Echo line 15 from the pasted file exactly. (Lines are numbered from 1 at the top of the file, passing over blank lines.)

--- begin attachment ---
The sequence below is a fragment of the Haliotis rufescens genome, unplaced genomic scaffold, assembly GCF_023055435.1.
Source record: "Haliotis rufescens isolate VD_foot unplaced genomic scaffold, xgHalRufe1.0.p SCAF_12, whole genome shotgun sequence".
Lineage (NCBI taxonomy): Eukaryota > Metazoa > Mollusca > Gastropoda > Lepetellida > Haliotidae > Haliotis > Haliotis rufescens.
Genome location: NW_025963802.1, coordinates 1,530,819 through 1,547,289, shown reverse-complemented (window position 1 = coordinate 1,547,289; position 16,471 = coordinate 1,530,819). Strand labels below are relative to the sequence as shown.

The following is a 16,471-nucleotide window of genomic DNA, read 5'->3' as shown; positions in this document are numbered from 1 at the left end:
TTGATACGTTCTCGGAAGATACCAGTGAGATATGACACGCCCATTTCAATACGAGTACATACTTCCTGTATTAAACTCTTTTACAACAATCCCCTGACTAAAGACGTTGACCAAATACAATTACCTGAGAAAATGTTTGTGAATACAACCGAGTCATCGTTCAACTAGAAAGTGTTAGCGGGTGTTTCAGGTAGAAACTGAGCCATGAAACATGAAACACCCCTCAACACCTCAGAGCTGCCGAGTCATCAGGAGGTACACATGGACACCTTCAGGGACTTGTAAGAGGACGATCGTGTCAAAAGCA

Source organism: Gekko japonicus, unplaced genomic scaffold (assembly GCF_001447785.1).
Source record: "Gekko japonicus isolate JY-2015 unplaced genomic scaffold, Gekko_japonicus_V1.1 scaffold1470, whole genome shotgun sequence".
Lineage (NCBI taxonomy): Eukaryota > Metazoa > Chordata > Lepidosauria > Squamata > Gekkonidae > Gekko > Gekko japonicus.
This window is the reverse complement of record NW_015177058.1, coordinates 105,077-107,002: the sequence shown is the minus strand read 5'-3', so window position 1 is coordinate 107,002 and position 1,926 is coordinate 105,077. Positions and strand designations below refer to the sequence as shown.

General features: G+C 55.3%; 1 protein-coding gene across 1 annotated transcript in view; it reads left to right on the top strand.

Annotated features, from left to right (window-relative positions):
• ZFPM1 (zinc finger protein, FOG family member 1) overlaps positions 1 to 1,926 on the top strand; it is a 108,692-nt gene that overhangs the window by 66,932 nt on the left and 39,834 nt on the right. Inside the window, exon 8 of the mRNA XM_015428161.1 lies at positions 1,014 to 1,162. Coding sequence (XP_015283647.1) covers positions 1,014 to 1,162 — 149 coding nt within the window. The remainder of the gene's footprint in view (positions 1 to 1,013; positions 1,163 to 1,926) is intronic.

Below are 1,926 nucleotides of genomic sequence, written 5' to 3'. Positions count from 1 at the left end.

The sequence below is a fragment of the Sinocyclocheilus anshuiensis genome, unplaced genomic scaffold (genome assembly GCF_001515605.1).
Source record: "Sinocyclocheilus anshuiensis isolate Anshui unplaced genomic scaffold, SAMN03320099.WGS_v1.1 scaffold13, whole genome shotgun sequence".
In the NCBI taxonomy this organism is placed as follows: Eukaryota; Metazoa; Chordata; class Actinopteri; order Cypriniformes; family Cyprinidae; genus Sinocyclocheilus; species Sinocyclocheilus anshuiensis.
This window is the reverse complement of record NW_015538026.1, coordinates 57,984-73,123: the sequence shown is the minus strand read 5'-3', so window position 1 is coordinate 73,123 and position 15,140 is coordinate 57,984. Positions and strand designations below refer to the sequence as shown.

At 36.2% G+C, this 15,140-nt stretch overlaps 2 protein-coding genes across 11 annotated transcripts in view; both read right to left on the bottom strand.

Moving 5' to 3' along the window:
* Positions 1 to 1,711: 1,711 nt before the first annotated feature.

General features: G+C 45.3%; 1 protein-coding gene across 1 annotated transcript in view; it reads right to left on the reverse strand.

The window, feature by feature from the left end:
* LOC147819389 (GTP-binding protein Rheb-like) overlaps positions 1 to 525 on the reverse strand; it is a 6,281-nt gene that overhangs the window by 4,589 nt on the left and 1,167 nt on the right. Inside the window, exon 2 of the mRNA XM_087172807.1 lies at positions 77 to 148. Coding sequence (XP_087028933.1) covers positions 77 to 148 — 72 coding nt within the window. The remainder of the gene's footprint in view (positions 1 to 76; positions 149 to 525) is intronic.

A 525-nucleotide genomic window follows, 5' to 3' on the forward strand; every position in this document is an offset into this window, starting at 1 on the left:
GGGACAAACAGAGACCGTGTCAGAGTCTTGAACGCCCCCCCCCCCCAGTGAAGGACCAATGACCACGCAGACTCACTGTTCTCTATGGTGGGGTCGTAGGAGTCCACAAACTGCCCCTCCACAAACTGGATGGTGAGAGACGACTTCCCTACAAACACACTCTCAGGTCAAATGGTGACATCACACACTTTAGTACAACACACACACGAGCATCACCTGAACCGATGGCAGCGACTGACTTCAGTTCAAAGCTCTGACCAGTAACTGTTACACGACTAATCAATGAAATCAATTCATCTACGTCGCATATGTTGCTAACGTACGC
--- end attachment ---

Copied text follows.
The sequence below is a fragment of the Sinocyclocheilus anshuiensis genome, unplaced genomic scaffold (genome assembly GCF_001515605.1).